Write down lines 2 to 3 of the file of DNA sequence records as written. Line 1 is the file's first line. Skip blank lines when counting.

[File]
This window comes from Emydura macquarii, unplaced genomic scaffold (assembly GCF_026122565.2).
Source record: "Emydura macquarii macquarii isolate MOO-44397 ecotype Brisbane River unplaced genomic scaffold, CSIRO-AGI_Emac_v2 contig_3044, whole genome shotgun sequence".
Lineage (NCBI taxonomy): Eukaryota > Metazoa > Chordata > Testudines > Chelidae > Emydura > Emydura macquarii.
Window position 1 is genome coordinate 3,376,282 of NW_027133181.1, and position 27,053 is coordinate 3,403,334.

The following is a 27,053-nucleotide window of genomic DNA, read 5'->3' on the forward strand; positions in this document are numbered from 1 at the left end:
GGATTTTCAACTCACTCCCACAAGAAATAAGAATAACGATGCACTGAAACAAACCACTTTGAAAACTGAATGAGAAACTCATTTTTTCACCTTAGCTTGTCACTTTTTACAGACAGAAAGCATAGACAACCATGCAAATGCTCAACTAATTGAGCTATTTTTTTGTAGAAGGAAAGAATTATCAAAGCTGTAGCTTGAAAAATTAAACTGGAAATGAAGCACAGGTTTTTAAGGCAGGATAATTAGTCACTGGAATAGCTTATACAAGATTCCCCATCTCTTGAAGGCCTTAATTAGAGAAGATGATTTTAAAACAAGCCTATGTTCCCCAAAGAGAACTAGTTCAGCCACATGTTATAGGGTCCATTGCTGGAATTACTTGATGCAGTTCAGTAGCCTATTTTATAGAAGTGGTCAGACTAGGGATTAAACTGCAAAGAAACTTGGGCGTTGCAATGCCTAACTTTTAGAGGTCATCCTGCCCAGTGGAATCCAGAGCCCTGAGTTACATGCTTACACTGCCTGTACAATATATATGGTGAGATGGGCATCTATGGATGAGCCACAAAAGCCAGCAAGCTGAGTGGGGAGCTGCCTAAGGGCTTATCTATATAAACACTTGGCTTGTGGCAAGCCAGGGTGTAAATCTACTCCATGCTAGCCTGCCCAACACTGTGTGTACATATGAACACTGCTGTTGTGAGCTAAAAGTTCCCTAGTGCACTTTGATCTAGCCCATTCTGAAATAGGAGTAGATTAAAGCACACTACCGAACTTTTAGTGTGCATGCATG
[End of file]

Source record: "Emydura macquarii macquarii isolate MOO-44397 ecotype Brisbane River unplaced genomic scaffold, CSIRO-AGI_Emac_v2 contig_3044, whole genome shotgun sequence".
Lineage (NCBI taxonomy): Eukaryota > Metazoa > Chordata > Testudines > Chelidae > Emydura > Emydura macquarii.